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Greg Prince and Jason Fry
Faith and Fear in Flushing made its debut on Feb. 16, 2005, the brainchild of two longtime friends and lifelong Met fans.

Greg Prince discovered the Mets when he was 6, during the magical summer of 1969. He is a Long Island-based writer, editor and communications consultant. Contact him here.

Jason Fry is a Brooklyn writer whose first memories include his mom leaping up and down cheering for Rusty Staub. Check out his other writing here.

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Never Say Die, Always Say Hope

The Mets never say die, but sometimes they die anyway. They won’t say die for the next 45 games but I suspect what remains unspoken will occur more or less half the time no matter their best intentions.

Of the choice between “more or less,” more would certainly be preferable. When a team that isn’t supposed to be very good flirts with a winning record, you hate to see that marker fall away. Play like they did for most of this homestand (save for about five innings when their reluctance to die meshed with a refusal to lose), and we’ll have a hard time remembering the Mets were several games over .500 at one point relatively late in 2011.

Hopefully it won’t come to that. Hopefully the Mets who made us hopeful will give us a statistically substantive souvenir to take into that gaping maw that opens wide when the next 45 games are over. Hopefully this team that is currently one game under .500 for the year can go three games over .500 for the remainder of the season and finish with more than 81 wins. Hopefully those of us with notoriously sticky memories won’t be trying to convince the rest of you that those 2011 Mets played better than their record for the ages indicates.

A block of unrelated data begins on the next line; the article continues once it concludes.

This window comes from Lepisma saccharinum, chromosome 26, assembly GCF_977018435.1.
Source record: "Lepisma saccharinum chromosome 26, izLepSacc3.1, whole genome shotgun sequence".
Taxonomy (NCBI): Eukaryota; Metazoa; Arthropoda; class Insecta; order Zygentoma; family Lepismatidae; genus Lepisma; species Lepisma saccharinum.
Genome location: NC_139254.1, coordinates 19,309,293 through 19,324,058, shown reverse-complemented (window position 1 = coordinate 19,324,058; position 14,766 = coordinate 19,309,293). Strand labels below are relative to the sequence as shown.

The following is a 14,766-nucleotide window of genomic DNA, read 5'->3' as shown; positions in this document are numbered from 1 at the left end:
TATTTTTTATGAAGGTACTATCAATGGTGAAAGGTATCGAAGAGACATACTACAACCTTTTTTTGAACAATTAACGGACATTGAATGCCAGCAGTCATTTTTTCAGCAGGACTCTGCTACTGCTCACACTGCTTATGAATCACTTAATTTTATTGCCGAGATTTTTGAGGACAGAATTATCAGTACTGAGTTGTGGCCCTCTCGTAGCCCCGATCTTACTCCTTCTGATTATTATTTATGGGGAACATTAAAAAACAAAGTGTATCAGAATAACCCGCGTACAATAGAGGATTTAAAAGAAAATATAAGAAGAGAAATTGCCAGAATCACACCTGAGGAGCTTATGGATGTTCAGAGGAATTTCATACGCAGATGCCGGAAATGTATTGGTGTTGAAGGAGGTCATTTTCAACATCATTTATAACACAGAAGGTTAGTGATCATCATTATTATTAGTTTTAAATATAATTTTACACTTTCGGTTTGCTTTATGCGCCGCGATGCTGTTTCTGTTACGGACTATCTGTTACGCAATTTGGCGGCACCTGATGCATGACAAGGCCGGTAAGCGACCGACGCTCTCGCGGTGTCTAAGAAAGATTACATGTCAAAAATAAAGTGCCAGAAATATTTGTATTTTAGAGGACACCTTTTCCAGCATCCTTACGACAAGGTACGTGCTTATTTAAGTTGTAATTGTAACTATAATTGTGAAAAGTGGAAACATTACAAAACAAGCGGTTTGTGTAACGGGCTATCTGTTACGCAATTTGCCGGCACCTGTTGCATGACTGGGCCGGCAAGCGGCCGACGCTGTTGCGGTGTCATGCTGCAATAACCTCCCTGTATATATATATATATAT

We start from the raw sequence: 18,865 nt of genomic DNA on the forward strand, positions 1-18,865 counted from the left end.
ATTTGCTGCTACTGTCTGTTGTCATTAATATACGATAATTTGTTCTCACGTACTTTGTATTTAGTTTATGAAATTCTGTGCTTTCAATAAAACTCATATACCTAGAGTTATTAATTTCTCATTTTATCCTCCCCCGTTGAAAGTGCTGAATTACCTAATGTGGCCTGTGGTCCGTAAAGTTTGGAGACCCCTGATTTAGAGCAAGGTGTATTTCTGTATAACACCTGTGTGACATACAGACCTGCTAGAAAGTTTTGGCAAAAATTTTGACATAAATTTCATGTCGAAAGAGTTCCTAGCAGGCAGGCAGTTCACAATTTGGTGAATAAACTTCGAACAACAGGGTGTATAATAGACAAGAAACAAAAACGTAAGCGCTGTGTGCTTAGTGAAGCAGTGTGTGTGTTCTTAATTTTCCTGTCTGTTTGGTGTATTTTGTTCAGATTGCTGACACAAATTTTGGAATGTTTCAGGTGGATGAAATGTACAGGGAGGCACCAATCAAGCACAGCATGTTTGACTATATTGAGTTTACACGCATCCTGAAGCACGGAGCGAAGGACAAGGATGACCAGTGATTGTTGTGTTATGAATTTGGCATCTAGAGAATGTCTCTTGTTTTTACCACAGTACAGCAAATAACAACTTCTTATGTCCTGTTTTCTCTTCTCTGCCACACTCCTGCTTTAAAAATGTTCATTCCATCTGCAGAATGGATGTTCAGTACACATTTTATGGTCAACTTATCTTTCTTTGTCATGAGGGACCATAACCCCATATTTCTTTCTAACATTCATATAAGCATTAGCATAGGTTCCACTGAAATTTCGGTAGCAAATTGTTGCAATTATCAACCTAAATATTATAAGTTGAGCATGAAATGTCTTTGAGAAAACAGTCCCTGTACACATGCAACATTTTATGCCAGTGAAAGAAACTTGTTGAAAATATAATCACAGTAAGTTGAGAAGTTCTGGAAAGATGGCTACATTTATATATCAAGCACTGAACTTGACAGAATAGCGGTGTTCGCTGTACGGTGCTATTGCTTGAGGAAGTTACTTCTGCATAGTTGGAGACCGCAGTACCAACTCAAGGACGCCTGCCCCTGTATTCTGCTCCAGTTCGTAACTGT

The Mets never say die, but I say hopefully quite a bit.

Hopefulness is a preoccupational hazard of being a Mets fan, given all the hope you allow to fill you in your ruminatory interludes. Even when the Mets are hopeless, you are hopeful. Or you hope to be hopeful. That’s about all we had in 2009, where there wasn’t anything in front of us to make us hopeful after 117 games. That’s probably also about all we had in 2010, when our legitimate modicum of hope (we were eleven games over. 500 once; you could look it up) had turned to tatters after 117 games.

This here, after 117 games of 2011, permits greater, deeper hope. Sure, we’ve dropped eight of eleven, and yeah, an offense- and defense-challenged matinee is not much of an advertisement for short-term enthusiasm as the Mets wing their way west, but you can’t deny the hopefulness the Mets have brought us. Maybe it won’t yield the most pleasing of results over the course of the remainder of 2011, but at some indeterminate date to be named…you’ll be able to hope and not feel like a dope.